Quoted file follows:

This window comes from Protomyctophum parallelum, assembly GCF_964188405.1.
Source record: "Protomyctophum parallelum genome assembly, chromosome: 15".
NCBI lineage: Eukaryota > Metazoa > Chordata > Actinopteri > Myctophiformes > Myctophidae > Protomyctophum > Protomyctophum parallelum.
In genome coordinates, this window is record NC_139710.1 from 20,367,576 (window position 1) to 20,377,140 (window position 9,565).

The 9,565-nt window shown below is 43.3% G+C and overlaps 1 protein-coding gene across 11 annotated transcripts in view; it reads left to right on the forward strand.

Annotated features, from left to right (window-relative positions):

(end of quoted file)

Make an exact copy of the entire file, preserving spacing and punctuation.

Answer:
This window comes from Protomyctophum parallelum, assembly GCF_964188405.1.
Source record: "Protomyctophum parallelum genome assembly, chromosome: 15".
NCBI lineage: Eukaryota > Metazoa > Chordata > Actinopteri > Myctophiformes > Myctophidae > Protomyctophum > Protomyctophum parallelum.
In genome coordinates, this window is record NC_139710.1 from 20,367,576 (window position 1) to 20,377,140 (window position 9,565).

The 9,565-nt window shown below is 43.3% G+C and overlaps 1 protein-coding gene across 11 annotated transcripts in view; it reads left to right on the forward strand.

Annotated features, from left to right (window-relative positions):